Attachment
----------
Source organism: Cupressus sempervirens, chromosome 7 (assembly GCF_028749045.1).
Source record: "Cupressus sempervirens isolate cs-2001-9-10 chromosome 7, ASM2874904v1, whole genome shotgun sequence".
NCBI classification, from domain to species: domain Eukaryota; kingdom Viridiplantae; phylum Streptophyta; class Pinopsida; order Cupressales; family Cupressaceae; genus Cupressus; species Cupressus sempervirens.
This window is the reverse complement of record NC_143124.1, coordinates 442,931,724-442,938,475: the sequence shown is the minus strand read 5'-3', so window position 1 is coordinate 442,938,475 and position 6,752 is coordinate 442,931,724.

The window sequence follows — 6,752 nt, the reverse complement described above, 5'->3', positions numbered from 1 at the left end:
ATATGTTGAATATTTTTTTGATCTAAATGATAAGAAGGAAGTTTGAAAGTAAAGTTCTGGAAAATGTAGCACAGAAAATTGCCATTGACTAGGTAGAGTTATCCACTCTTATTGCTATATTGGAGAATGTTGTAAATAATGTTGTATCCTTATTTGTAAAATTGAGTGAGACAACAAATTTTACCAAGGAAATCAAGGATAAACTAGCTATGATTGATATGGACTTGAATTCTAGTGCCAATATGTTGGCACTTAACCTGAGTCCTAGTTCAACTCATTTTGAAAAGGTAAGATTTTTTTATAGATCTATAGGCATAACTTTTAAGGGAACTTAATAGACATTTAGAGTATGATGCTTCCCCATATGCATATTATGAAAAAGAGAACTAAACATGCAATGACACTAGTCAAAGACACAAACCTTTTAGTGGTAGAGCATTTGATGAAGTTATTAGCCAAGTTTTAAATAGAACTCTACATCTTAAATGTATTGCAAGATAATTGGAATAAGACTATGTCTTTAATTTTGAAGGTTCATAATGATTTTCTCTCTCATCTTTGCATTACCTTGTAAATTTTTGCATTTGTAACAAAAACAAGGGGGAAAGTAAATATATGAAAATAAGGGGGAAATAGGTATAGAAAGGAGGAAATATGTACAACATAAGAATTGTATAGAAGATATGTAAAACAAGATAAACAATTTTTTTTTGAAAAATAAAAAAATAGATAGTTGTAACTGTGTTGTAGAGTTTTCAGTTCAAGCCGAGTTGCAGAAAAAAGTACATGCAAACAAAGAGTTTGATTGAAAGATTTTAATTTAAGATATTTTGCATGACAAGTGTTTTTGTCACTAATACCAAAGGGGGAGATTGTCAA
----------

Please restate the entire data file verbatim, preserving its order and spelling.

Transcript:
Source organism: Cupressus sempervirens, chromosome 7 (assembly GCF_028749045.1).
Source record: "Cupressus sempervirens isolate cs-2001-9-10 chromosome 7, ASM2874904v1, whole genome shotgun sequence".
NCBI classification, from domain to species: domain Eukaryota; kingdom Viridiplantae; phylum Streptophyta; class Pinopsida; order Cupressales; family Cupressaceae; genus Cupressus; species Cupressus sempervirens.
This window is the reverse complement of record NC_143124.1, coordinates 442,931,724-442,938,475: the sequence shown is the minus strand read 5'-3', so window position 1 is coordinate 442,938,475 and position 6,752 is coordinate 442,931,724.

The window sequence follows — 6,752 nt, the reverse complement described above, 5'->3', positions numbered from 1 at the left end:
ATATGTTGAATATTTTTTTGATCTAAATGATAAGAAGGAAGTTTGAAAGTAAAGTTCTGGAAAATGTAGCACAGAAAATTGCCATTGACTAGGTAGAGTTATCCACTCTTATTGCTATATTGGAGAATGTTGTAAATAATGTTGTATCCTTATTTGTAAAATTGAGTGAGACAACAAATTTTACCAAGGAAATCAAGGATAAACTAGCTATGATTGATATGGACTTGAATTCTAGTGCCAATATGTTGGCACTTAACCTGAGTCCTAGTTCAACTCATTTTGAAAAGGTAAGATTTTTTTATAGATCTATAGGCATAACTTTTAAGGGAACTTAATAGACATTTAGAGTATGATGCTTCCCCATATGCATATTATGAAAAAGAGAACTAAACATGCAATGACACTAGTCAAAGACACAAACCTTTTAGTGGTAGAGCATTTGATGAAGTTATTAGCCAAGTTTTAAATAGAACTCTACATCTTAAATGTATTGCAAGATAATTGGAATAAGACTATGTCTTTAATTTTGAAGGTTCATAATGATTTTCTCTCTCATCTTTGCATTACCTTGTAAATTTTTGCATTTGTAACAAAAACAAGGGGGAAAGTAAATATATGAAAATAAGGGGGAAATAGGTATAGAAAGGAGGAAATATGTACAACATAAGAATTGTATAGAAGATATGTAAAACAAGATAAACAATTTTTTTTTGAAAAATAAAAAAATAGATAGTTGTAACTGTGTTGTAGAGTTTTCAGTTCAAGCCGAGTTGCAGAAAAAAGTACATGCAAACAAAGAGTTTGATTGAAAGATTTTAATTTAAGATATTTTGCATGACAAGTGTTTTTGTCACTAATACCAAAGGGGGAGATTGTCAA